USD - The dollar begins the week mixed against most of its major counterparts after the much anticipated Greek elections over the weekend proved to be a non?event. As such, currency markets are also lacking clear direction as investors await a key Fed policy decision due this Wednesday. In light of the recent softening of US economic data and the slowdown in the broader global economy, investors have begun to expect the Fed may at least extend its outlook for its current low interest rates and possibly announce a renewal of operation twist. A third round of quantitative easing is also possible with inflationary pressure quickly cooling and as employment gains stagnate. Even still, recent data shows that global central banks are rebuilding foreign exchange reserves at the fastest pace in nearly a decade, primarily crowding into the USD. Even though the Fed has created more than $2T since 2008 through its various stimulus programs, evidence suggests that there may actually be a shortage of dollars as Europe's debt crisis roils on, thus providing support. For the week ahead investors will take note of housing starts and building permits due on Tuesday and weekly jobless claims, Philly Fed., existing home sales and leading indicators all due on Thursday.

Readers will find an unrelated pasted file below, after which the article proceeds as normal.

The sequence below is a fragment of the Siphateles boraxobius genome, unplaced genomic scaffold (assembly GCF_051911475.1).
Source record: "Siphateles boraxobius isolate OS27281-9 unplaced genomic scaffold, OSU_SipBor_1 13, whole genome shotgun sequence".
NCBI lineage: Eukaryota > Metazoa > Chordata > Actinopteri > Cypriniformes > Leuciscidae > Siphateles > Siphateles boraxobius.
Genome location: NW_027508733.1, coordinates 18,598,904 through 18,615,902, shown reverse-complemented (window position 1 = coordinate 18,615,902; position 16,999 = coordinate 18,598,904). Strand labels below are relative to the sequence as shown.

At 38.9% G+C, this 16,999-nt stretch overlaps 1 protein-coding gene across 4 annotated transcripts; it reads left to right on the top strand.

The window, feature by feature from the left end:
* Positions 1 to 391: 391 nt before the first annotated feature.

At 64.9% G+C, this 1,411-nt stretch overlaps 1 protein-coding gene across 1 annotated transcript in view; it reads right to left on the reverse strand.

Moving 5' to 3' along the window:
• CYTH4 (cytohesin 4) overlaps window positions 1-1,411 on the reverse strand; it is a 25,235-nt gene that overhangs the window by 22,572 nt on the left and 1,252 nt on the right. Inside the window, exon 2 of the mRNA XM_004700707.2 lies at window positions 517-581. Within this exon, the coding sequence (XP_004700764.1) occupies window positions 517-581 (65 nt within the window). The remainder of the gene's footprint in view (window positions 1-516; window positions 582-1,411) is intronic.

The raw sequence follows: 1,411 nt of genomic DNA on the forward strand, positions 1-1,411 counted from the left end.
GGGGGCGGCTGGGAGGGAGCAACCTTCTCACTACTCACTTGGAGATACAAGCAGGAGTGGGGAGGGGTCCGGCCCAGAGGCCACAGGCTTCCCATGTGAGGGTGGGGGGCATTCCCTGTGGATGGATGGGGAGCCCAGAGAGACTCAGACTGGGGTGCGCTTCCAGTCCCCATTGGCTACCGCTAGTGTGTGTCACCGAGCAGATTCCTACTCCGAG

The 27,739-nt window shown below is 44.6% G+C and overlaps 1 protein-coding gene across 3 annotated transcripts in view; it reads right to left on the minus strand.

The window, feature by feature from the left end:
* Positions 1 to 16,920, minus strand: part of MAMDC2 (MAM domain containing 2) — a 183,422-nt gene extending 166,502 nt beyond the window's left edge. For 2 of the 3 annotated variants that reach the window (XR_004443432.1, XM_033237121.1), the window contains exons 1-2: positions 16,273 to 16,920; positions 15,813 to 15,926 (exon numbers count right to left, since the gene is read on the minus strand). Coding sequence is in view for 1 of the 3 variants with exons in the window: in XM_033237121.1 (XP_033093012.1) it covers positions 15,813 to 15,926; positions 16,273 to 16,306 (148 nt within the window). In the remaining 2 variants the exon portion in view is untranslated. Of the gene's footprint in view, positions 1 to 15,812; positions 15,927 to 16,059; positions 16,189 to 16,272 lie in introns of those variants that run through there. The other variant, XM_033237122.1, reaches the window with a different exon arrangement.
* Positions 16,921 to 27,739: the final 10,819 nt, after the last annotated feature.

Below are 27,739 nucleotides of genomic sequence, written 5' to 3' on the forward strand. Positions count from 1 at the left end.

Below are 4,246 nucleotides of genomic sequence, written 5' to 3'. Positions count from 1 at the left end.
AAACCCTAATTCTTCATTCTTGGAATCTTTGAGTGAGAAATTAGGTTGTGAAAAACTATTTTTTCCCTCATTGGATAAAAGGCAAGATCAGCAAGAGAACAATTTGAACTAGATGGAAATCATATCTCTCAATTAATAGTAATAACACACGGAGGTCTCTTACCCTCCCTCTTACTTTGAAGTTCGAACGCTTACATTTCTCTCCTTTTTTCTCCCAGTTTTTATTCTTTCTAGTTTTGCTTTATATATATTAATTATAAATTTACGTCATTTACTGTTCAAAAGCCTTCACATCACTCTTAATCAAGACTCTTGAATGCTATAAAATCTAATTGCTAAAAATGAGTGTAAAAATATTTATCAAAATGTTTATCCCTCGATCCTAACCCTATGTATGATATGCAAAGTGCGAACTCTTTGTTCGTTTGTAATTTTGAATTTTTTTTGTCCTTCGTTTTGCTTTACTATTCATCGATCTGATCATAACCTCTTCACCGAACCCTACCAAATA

EUR - The EUR has retreated from initial gains after the conservative New Democracy party secured the much anticipated elections in Greece, winning roughly 30% of the vote. The results are calming investor fears, at least for the time being, as the pro?austerity victors will likely find enough support to form a coalition government in the coming days. However, the problems in Greece don't stop there as the new government will certainly be forced to renegotiate the terms of the country's bailout after a month of political gridlock has surely slowed the nation's austerity plans. Moreover, the new ruling party will certainly feel the collective weight of the left?wing Syrzia party, which came in second place over the weekend with 28% of the final vote, and the various other opposition parties like the neo?Nazi Golden Dawn Party, which won 7% of the vote. However, while the Greek political drama continues to play out, investors' have already moved on to the next flashpoint in the Eurozone debt crisis as Spain's borrowing costs continue to push higher with the 10?Yr note now yielding over 7% - the same threshold that once crossed prompted Greece, Ireland and Portugal to all request an EU/ECB/IMF bailout. While the EU has promised up to €100B to help recapitalize Spanish banks just last week, the nation's own public debt load looks unsustainable at such prohibitively high yields. Meanwhile, French President Hollande's Socialist Party tightened their grip on power after his party and allies won an absolute majority in parliamentary elections held over the weekend. The results raise the stakes between opposition between Eurozone leaders as Hollande will likely push for more pro?growth policies having now gained a clear political mandate at home. As such, investors will pay close attention to an EU summit scheduled for June 28th & 29th.